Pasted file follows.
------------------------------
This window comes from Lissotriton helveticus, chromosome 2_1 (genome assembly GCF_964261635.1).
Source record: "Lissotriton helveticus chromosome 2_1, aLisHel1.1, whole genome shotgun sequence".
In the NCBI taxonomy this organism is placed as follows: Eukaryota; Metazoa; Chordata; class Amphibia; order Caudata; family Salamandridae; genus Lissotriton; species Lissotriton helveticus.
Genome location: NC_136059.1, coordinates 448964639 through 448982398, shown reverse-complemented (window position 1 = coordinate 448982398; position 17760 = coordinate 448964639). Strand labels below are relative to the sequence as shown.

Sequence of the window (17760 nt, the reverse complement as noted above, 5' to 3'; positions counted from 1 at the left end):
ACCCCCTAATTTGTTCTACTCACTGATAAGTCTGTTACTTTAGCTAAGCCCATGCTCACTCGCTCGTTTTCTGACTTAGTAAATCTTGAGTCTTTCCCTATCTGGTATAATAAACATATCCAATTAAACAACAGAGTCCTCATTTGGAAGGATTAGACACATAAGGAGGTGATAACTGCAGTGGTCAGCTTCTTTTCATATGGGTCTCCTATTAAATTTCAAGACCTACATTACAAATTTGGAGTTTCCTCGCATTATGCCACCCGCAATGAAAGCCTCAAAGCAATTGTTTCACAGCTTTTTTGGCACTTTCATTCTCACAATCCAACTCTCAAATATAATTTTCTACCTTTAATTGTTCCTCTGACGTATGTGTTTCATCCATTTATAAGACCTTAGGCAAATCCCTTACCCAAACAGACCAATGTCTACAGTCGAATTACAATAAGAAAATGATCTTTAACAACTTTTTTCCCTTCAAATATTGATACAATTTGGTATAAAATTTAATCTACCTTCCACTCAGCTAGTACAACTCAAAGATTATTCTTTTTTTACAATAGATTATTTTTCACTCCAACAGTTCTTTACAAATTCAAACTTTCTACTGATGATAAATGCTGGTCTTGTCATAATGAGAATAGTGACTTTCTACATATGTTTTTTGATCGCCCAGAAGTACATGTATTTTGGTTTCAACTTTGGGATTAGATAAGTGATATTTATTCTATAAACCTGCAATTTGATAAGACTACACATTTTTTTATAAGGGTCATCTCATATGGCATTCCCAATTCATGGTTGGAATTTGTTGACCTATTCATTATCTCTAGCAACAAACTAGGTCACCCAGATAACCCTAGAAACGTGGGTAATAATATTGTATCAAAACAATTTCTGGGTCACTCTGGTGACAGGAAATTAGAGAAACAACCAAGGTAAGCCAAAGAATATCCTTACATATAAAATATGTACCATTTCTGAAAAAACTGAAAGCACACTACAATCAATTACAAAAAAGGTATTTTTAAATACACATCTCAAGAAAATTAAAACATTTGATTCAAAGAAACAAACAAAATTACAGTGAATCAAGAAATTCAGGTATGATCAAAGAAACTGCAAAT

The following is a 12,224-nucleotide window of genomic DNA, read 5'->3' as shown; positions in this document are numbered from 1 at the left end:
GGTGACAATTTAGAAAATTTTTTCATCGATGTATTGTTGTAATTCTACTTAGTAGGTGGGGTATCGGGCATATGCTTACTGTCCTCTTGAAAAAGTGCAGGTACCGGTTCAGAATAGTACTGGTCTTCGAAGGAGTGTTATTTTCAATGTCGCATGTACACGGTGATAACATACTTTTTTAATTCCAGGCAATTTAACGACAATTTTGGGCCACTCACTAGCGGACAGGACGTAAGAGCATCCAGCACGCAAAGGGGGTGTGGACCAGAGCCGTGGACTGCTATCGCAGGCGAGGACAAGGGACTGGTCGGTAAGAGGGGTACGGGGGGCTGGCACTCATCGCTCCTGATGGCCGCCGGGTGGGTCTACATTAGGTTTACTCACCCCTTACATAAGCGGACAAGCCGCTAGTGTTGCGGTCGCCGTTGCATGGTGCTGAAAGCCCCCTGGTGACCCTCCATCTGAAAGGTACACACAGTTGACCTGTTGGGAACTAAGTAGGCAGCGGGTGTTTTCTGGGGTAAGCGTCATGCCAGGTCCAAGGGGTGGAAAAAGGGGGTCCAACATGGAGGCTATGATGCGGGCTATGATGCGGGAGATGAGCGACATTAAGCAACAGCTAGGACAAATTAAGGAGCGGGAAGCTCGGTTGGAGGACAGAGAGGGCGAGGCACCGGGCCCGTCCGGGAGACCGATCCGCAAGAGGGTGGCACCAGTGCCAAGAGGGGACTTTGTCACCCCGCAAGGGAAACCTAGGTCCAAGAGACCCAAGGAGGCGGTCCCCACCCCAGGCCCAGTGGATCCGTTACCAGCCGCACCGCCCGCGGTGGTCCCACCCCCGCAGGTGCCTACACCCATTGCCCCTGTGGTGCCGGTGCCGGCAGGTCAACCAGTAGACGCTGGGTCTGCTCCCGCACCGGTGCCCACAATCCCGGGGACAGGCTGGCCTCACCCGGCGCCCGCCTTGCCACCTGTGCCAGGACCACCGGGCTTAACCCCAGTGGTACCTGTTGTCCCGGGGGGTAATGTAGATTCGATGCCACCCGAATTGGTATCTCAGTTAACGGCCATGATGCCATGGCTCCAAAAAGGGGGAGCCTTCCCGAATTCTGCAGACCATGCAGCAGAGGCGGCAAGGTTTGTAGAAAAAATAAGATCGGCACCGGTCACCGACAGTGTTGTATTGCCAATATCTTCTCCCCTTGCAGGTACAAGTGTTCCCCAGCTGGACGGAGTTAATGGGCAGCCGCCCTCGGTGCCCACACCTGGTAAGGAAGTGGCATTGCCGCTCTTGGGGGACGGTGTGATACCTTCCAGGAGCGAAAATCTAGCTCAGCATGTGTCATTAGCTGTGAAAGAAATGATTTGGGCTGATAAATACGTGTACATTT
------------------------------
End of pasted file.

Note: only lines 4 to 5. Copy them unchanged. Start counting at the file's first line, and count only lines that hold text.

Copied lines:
Genome location: NC_136059.1, coordinates 448964639 through 448982398, shown reverse-complemented (window position 1 = coordinate 448982398; position 17760 = coordinate 448964639). Strand labels below are relative to the sequence as shown.

Sequence of the window (17760 nt, the reverse complement as noted above, 5' to 3'; positions counted from 1 at the left end):